129 N West Street, Mishawaka, IN 46544 -- 219-781-8894 -- email@example.com
129 N West Street, Mishawaka, IN 46544
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WILL PUT FUTURE LINK MOUND BUILDER COPPER
This technique was used in Mesoamerica in both gold and silver. The copper bracelets and jewelry Paul-René makes are not covered with enamel, so they will turn the skin green. He has included copper bracelets because many people believe in the medicinal qualities of the copper salts next to their skins. For those who want to coat the bracelets, use two spray coats of acrylic.
All traditional brooches are worn, in part to help protect oneself from misfortune and to reflect back whatever comes from others. If other people’s intentions are good they will get back good from those wearing the broaches; if bad, the wearer is protected.
Silver and copper artwork is part of Paul-René Tamburro’s Eastern Woodland Native Tradition. Giving new expression to traditional Eastern Woodland Wôbenaki , Newfoundland Native, Shawnee, and Haudenosaunee (Iroquois) designs. All his metalwork is hand hammered, filed, and buffed. Each design has additional meanings that may be of special significance to the wearer. Suns, moons, bears, turtles, and hearts all offer various forms of comfort and protection. Many times Paul-René incorporates the traditional Woodland double curve designs into his work. These designs are reminiscent of young growing plants and are curled inward for renewal and healing of the wearer. They are a great heirloom quality gift for any occasion.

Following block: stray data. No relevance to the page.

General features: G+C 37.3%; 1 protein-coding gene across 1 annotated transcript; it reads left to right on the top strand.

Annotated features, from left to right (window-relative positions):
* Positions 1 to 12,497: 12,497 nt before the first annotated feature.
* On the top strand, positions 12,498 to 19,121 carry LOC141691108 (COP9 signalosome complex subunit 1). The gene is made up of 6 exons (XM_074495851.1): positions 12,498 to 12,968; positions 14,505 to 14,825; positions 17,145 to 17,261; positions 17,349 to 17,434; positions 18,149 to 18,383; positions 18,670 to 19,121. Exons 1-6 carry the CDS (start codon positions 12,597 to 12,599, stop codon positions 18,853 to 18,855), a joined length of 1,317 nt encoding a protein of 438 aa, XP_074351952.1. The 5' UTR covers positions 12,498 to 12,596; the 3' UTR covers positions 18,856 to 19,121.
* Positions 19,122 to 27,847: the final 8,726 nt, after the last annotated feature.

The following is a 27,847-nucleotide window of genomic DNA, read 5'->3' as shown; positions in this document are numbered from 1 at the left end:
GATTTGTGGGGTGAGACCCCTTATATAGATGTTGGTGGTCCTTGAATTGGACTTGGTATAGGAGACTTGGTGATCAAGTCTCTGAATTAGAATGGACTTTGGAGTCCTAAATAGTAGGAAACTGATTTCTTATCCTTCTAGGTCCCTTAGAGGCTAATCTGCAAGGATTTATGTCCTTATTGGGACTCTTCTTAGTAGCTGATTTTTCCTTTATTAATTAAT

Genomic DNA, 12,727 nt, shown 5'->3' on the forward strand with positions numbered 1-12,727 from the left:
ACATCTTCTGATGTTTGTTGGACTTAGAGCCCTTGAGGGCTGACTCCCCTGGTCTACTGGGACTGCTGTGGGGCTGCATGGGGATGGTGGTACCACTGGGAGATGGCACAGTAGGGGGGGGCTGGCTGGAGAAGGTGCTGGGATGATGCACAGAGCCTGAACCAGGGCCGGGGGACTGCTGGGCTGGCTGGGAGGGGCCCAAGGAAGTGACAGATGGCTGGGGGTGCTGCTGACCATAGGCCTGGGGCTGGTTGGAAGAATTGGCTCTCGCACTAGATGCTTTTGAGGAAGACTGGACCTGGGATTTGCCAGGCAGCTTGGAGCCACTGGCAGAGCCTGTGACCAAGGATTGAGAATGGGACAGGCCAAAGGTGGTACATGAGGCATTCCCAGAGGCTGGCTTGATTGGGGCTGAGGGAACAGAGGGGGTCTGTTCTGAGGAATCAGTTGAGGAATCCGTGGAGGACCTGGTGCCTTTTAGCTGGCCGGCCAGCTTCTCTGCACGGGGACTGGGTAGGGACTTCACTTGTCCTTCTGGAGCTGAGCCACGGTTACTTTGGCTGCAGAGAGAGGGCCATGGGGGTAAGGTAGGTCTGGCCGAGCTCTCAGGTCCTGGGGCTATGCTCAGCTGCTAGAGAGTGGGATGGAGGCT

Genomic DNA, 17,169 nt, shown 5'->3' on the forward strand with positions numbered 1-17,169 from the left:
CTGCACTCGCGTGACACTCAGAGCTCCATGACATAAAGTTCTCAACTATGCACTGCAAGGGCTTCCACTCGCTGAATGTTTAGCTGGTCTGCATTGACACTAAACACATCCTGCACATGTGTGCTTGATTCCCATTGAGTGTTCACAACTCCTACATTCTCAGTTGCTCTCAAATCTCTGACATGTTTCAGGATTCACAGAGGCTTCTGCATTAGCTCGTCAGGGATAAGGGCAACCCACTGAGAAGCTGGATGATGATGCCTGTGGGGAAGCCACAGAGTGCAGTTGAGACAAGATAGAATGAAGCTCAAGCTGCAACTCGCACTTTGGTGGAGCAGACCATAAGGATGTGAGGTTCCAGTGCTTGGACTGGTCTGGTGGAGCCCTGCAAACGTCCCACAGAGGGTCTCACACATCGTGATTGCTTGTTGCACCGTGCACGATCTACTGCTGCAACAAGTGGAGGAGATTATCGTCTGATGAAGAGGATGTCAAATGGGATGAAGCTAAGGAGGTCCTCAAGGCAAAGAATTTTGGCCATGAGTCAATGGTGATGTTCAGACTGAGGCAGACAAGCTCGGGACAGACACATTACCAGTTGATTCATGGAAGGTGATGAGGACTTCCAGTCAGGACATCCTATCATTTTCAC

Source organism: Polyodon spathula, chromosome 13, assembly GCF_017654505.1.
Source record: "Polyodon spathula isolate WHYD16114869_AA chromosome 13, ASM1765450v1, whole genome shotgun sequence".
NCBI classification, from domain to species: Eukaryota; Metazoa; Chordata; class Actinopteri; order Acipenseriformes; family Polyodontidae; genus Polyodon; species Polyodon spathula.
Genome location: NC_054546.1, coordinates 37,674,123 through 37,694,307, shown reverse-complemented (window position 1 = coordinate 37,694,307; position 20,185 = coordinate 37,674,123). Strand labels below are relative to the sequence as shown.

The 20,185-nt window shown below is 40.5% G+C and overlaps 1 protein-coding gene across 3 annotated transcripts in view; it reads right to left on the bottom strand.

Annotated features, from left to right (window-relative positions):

Silver Chasers & repoussérs, rarely found today. However this is the main method Paul-René uses for his better metal work. The metal used is either sterling silver or copper. Both of these metals have been traditionally used by American Indian peoples for hundreds of years. Much of the work done by the metal workers of the “mound Builder” cultures was by hammering – using chasing and repoussé methods. Most of Paul-René’s pieces are done in sterling silver while much of the North American art was done in copper.
Paul-René’s animals, flowers, and other designs are often crafted by chasing and repoussé. This involves the tracing of lines with homemade curved tracers of chasing tools and then raising (repoussé) these designs up by hammering from the backside with other home crafted tools. Repoussé is a technique that has been used by Amerindian artists for thousands of years on copper. Many examples have survived from the Mound Builders.